B2B ecommerce

Digital Strategy

Personalization in B2B eCommerce

Monday, March 21, 2022
Layer One - Digital Marketing Specialist - Chris Renaud

What Level of Personalization Is Right in B2B eCommerce?


Gone are the days of lengthy phone calls with sales reps and flipping through catalogs to place an order. Instead, digital tools and platforms including ecommerce have become an essential part of the B2B researching and purchasing process. According to a McKinsey survey, more than 90% of B2B respondents had shifted to virtual sales models within a month of the pandemic’s start. And nearly 70% of customers prefer to do business remotely, with nearly 97% of them willing to make purchases online, self-serve, exceeding $50,000. The majority of those businesses reported that they plan to continue using digital models even after the pandemic subsides. Although most manufacturers understand that ecommerce is necessary to meet B2B buyers’ changing expectations, many overlook a critical element of succeeding online. As the shift to online shopping and buying grows in B2B, manufacturers need to make sure they don’t ignore the importance of personalization in the product research and selection process online.


Why is Personalization in B2B So Important?

Because B2B buying is complex and involves various departments, customers want to minimize the time and effort it takes to find the information they need to make purchasing decisions. As B2C personalization becomes the norm for online retailers (the most common example is Amazon.com), B2B buyers are starting to expect the same level of care from their business purchases. In fact, according to McKinsey, more than 70% of customers expect personalized interactions when they shop, and more than 75% become frustrated when companies don’t deliver. Personalization allows businesses to understand their customers on a deeper level. Analytics provide insight into customer interests, purchasing habits and product needs. With the right data, you can make more relevant recommendations and identify potential upsell and cross-sell opportunities. Personalization helps customers find products that meet their needs more effectively and improve both customer satisfaction and your share of wallet. With so many options to choose from, it’s much easier for shoppers to select manufacturers and distributors with personalized, user-friendly options over those that rely on cumbersome, traditional sales tactics, or hard-to-navigate ecommerce websites. Because many larger companies have been slow to invest in personalization, there is room for small and mid-sized competitors to fill in the gaps.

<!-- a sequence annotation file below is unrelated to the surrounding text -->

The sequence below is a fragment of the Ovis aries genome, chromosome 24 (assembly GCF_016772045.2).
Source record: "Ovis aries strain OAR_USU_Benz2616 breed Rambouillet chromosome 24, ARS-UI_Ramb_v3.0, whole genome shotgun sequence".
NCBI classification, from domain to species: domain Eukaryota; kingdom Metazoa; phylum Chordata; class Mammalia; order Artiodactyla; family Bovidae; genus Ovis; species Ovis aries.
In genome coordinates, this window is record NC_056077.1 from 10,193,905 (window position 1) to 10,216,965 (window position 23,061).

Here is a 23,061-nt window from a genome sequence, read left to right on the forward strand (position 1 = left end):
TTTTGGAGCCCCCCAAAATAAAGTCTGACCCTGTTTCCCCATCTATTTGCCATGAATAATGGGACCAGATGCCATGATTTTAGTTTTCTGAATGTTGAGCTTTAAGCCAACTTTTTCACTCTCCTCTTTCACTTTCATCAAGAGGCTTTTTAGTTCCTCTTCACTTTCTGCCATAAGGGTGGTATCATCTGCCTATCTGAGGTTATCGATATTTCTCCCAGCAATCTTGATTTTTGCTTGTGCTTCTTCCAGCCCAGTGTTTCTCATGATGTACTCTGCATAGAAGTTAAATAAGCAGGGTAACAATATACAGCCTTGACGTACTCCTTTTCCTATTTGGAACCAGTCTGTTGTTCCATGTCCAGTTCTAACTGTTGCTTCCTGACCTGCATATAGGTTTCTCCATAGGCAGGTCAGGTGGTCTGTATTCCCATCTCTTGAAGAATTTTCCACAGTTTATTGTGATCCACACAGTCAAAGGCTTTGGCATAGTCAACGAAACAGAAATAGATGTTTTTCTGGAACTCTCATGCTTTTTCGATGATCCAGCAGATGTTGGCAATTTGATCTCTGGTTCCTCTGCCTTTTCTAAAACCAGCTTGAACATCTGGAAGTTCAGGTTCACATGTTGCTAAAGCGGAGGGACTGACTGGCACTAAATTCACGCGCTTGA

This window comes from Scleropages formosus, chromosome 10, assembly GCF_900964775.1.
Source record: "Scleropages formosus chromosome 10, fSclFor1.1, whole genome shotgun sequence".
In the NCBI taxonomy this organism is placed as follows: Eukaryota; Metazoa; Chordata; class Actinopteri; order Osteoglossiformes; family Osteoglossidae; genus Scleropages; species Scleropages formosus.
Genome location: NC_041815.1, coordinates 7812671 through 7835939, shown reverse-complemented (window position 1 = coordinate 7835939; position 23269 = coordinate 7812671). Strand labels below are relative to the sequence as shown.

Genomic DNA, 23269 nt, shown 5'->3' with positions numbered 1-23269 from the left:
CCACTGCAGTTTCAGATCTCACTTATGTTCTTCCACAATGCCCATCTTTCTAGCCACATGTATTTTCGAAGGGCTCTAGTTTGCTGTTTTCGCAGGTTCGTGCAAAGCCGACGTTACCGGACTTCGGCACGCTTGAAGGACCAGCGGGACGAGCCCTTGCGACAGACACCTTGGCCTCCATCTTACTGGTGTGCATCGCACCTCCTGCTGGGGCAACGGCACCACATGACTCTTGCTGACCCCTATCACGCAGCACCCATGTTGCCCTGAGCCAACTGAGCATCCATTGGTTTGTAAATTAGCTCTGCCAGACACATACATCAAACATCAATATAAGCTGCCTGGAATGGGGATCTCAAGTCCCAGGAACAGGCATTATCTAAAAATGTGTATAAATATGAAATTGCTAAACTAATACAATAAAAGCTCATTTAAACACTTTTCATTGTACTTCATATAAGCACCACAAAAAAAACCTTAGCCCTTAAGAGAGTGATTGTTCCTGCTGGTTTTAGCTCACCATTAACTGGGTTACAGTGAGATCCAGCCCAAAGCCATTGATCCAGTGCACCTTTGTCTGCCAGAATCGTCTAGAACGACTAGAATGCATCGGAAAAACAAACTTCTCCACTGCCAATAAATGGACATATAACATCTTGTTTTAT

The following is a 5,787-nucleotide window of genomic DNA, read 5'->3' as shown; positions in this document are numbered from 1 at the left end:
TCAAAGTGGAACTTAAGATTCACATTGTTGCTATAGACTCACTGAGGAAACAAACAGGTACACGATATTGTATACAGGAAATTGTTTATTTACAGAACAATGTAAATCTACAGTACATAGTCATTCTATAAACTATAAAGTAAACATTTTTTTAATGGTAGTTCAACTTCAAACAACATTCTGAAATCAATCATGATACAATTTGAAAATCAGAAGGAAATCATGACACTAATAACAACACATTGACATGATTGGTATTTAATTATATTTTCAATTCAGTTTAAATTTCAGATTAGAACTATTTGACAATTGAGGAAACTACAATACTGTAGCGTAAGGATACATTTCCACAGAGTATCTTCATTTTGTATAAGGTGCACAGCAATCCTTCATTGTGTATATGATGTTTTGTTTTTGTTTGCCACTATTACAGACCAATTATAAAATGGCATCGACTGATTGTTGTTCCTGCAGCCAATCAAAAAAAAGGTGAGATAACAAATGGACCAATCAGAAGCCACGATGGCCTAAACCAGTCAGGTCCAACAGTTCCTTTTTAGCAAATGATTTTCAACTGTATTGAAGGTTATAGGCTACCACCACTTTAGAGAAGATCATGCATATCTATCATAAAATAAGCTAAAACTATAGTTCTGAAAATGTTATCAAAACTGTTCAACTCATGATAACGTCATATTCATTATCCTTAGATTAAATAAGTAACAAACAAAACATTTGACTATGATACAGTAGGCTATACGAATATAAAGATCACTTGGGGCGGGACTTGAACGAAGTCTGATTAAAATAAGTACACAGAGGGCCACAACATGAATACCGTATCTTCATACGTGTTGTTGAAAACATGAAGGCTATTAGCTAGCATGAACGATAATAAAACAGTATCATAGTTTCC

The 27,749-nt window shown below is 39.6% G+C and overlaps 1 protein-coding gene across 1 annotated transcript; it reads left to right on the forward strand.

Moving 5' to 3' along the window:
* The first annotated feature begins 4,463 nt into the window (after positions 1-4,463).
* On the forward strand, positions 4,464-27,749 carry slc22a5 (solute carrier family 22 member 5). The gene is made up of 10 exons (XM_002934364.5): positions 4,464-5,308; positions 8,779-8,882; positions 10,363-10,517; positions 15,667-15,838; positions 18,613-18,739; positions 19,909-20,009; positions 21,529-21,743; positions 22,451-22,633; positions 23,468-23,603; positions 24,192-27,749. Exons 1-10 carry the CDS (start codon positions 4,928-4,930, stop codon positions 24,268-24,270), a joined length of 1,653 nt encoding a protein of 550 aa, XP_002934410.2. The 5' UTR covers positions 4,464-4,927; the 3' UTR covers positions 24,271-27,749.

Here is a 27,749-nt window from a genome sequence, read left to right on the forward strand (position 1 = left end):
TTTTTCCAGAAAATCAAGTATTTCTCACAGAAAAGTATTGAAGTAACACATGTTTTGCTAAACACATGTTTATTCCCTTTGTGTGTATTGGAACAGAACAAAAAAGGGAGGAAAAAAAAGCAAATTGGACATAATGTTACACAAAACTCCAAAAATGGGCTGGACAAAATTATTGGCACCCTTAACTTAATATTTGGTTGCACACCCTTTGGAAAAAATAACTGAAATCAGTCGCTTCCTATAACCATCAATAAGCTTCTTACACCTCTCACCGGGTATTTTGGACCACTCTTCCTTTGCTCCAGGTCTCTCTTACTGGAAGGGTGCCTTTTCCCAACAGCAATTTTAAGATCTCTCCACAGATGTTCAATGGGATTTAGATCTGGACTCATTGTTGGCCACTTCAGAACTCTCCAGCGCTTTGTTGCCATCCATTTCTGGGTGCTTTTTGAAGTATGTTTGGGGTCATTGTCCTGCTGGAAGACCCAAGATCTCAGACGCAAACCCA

How Is Personalization Different for B2B and B2C Buyers?

The ways B2C and B2B customers research and buy online are vastly different. Because B2C customers generally purchase items for personal use, understanding their shopping behavior is not complicated. For example, if someone buys a bag of dog food and a collar, it’s safe to recommend dog toys during their shopping experience on your website. Because these customers often make the same or similar purchases over long periods, less complex data is required to personalize their ecommerce experience.B2B buyers are less predictable. Working in ever-shifting industrial environments, they move from project to project, each of which requires a different product. Although they may reorder the same items, it can be hard to determine whether they will need a product long-term or for just a few months. For example, an engineer may be working on a prototype, and testing different solutions. A plant manager, on the other hand, may be looking for an ongoing source of safety gloves. This inconsistency within the same business and even the same job means that long-term data trends are not as reliable as the short-term picture. For example, if an engineer bought something a month before, it may be safe to assume they are still working with the same components. However, it is less likely that a product they ordered two years ago still has anything to do with their current projects. With the right data and technology, we can sort B2B buyers into multiple segments based on their industry, interests and purchases made within a specific timeframe. A sales team can then use this data to make helpful recommendations based on the segments a customer falls into; an ecommerce website automatically makes recommendations helpful to that buyer in the moment.